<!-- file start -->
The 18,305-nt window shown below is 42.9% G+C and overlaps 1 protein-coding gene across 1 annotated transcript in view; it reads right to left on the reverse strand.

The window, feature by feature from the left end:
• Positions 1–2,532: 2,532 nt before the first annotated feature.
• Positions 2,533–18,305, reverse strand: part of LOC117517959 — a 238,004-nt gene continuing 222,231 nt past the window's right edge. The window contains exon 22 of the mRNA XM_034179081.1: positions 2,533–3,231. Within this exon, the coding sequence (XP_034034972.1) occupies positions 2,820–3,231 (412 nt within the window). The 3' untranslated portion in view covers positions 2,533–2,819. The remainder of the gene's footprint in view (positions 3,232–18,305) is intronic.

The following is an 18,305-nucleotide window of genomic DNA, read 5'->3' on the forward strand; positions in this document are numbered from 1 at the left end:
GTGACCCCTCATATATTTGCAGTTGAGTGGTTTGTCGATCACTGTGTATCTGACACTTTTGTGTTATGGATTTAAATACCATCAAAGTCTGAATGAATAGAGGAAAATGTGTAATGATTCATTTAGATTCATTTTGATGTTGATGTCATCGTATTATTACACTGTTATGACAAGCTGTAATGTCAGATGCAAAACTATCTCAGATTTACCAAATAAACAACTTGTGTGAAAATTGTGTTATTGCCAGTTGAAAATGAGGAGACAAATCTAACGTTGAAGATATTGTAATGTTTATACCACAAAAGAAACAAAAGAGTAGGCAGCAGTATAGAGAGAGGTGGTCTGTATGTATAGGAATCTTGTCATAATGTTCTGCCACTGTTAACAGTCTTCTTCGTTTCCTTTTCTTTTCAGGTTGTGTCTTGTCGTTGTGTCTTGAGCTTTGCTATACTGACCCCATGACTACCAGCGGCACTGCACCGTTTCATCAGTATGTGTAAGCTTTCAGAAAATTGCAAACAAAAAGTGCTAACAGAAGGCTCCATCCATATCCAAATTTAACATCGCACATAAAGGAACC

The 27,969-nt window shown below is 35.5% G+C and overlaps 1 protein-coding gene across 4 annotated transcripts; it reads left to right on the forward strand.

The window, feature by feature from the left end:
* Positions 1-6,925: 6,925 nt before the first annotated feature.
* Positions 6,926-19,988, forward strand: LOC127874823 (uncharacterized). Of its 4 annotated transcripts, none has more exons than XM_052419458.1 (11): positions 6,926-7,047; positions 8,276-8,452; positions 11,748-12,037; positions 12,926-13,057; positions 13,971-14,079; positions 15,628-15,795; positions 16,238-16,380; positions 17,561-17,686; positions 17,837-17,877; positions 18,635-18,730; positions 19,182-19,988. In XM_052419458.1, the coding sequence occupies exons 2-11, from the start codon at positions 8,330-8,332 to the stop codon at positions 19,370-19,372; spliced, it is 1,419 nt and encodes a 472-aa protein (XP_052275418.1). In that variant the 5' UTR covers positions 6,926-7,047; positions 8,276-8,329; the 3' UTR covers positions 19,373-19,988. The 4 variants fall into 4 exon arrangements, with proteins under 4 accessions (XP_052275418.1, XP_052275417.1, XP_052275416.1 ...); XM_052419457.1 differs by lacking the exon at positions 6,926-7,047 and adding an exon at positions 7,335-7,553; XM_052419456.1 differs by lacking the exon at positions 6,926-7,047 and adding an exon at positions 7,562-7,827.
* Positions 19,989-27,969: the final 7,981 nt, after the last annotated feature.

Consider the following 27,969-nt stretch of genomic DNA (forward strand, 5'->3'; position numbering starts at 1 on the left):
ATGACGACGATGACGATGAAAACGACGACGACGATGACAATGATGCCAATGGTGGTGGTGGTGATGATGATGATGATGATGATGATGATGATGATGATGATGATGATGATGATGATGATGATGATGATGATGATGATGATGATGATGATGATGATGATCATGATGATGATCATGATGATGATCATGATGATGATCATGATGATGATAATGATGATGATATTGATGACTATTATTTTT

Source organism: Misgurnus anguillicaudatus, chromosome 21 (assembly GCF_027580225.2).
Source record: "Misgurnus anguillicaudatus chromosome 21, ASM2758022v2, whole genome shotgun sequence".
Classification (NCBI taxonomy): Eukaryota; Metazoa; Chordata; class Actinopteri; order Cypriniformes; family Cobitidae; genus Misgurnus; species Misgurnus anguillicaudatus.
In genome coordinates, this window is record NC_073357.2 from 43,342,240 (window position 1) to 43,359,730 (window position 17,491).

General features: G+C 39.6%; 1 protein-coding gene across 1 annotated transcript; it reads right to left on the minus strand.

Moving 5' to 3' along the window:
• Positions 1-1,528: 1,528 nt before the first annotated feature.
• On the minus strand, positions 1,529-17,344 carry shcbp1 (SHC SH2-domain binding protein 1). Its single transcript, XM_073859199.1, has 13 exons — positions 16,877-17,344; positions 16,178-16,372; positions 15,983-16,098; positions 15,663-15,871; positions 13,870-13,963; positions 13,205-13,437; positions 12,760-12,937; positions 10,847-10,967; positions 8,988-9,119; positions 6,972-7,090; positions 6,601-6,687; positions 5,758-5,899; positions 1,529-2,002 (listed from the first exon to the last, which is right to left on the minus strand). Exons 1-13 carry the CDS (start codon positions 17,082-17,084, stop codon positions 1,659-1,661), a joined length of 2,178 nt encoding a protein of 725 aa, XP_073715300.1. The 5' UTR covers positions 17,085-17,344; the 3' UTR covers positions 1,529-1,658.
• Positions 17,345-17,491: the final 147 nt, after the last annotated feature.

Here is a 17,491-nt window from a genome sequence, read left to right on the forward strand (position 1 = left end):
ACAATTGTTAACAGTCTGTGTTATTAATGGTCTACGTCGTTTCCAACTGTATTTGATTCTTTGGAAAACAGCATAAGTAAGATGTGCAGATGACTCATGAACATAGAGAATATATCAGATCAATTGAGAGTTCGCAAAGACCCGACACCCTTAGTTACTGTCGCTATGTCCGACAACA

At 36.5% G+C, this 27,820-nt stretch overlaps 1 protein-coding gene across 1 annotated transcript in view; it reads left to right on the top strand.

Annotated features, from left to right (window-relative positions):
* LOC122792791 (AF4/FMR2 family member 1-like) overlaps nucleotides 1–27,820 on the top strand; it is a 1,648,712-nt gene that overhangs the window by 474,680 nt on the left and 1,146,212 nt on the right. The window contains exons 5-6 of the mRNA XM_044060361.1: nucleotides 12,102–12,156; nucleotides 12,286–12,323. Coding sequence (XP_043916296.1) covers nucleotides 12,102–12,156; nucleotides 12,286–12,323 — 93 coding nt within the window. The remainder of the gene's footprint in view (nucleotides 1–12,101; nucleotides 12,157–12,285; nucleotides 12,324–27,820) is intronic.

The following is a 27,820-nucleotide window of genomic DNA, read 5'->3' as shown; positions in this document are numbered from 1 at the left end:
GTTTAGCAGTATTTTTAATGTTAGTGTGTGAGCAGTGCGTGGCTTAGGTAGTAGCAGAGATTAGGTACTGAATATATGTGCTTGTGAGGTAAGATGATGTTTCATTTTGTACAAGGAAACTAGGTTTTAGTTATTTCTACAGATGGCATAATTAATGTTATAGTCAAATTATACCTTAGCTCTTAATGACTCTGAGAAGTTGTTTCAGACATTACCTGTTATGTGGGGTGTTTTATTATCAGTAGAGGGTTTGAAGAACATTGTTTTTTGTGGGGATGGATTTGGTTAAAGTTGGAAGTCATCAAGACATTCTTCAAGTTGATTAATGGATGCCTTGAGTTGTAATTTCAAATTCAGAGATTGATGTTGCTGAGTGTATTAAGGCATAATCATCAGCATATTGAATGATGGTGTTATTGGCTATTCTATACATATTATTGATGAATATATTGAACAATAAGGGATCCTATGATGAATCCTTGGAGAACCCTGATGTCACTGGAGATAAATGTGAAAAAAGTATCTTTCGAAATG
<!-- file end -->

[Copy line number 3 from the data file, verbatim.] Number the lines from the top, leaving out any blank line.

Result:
• Positions 1–2,532: 2,532 nt before the first annotated feature.